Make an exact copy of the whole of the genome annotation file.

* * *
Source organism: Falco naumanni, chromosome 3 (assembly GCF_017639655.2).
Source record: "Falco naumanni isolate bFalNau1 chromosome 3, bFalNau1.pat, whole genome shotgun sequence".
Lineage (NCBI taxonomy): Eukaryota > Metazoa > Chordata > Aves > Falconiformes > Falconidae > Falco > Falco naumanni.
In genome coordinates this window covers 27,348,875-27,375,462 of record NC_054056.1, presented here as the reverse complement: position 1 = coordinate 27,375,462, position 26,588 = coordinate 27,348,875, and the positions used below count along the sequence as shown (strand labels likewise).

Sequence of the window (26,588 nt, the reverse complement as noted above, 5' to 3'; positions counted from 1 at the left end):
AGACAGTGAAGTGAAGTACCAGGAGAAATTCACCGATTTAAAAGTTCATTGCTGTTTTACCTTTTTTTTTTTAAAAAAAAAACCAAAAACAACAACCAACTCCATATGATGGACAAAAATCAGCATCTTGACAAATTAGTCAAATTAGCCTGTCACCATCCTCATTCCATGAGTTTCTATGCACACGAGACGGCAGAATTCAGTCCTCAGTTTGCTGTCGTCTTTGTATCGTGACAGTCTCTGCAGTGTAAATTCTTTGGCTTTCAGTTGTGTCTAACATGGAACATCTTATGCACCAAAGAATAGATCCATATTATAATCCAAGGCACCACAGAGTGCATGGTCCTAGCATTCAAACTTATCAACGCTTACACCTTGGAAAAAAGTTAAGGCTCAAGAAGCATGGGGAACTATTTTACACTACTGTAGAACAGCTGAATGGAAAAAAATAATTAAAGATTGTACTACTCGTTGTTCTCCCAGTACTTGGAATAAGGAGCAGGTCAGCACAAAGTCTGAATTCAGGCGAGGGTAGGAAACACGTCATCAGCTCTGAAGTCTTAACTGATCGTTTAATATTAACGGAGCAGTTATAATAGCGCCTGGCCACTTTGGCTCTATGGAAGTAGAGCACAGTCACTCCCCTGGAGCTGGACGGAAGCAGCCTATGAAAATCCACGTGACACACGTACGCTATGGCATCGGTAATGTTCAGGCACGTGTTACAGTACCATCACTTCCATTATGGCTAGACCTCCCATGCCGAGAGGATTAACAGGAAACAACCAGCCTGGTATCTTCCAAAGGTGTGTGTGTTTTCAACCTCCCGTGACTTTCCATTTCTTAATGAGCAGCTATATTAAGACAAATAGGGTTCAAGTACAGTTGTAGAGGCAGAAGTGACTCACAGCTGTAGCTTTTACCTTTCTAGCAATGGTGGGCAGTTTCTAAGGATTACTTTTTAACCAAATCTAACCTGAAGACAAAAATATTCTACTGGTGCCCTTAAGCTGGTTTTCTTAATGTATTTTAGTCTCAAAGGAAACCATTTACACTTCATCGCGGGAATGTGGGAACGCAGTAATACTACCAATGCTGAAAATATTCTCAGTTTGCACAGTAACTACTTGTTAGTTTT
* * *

Source organism: Falco naumanni, chromosome 3 (assembly GCF_017639655.2).
Source record: "Falco naumanni isolate bFalNau1 chromosome 3, bFalNau1.pat, whole genome shotgun sequence".
Lineage (NCBI taxonomy): Eukaryota > Metazoa > Chordata > Aves > Falconiformes > Falconidae > Falco > Falco naumanni.
In genome coordinates this window covers 27,348,875-27,375,462 of record NC_054056.1, presented here as the reverse complement: position 1 = coordinate 27,375,462, position 26,588 = coordinate 27,348,875, and the positions used below count along the sequence as shown (strand labels likewise).

Sequence of the window (26,588 nt, the reverse complement as noted above, 5' to 3'; positions counted from 1 at the left end):
AGACAGTGAAGTGAAGTACCAGGAGAAATTCACCGATTTAAAAGTTCATTGCTGTTTTACCTTTTTTTTTTTAAAAAAAAAACCAAAAACAACAACCAACTCCATATGATGGACAAAAATCAGCATCTTGACAAATTAGTCAAATTAGCCTGTCACCATCCTCATTCCATGAGTTTCTATGCACACGAGACGGCAGAATTCAGTCCTCAGTTTGCTGTCGTCTTTGTATCGTGACAGTCTCTGCAGTGTAAATTCTTTGGCTTTCAGTTGTGTCTAACATGGAACATCTTATGCACCAAAGAATAGATCCATATTATAATCCAAGGCACCACAGAGTGCATGGTCCTAGCATTCAAACTTATCAACGCTTACACCTTGGAAAAAAGTTAAGGCTCAAGAAGCATGGGGAACTATTTTACACTACTGTAGAACAGCTGAATGGAAAAAAATAATTAAAGATTGTACTACTCGTTGTTCTCCCAGTACTTGGAATAAGGAGCAGGTCAGCACAAAGTCTGAATTCAGGCGAGGGTAGGAAACACGTCATCAGCTCTGAAGTCTTAACTGATCGTTTAATATTAACGGAGCAGTTATAATAGCGCCTGGCCACTTTGGCTCTATGGAAGTAGAGCACAGTCACTCCCCTGGAGCTGGACGGAAGCAGCCTATGAAAATCCACGTGACACACGTACGCTATGGCATCGGTAATGTTCAGGCACGTGTTACAGTACCATCACTTCCATTATGGCTAGACCTCCCATGCCGAGAGGATTAACAGGAAACAACCAGCCTGGTATCTTCCAAAGGTGTGTGTGTTTTCAACCTCCCGTGACTTTCCATTTCTTAATGAGCAGCTATATTAAGACAAATAGGGTTCAAGTACAGTTGTAGAGGCAGAAGTGACTCACAGCTGTAGCTTTTACCTTTCTAGCAATGGTGGGCAGTTTCTAAGGATTACTTTTTAACCAAATCTAACCTGAAGACAAAAATATTCTACTGGTGCCCTTAAGCTGGTTTTCTTAATGTATTTTAGTCTCAAAGGAAACCATTTACACTTCATCGCGGGAATGTGGGAACGCAGTAATACTACCAATGCTGAAAATATTCTCAGTTTGCACAGTAACTACTTGTTAGTTTT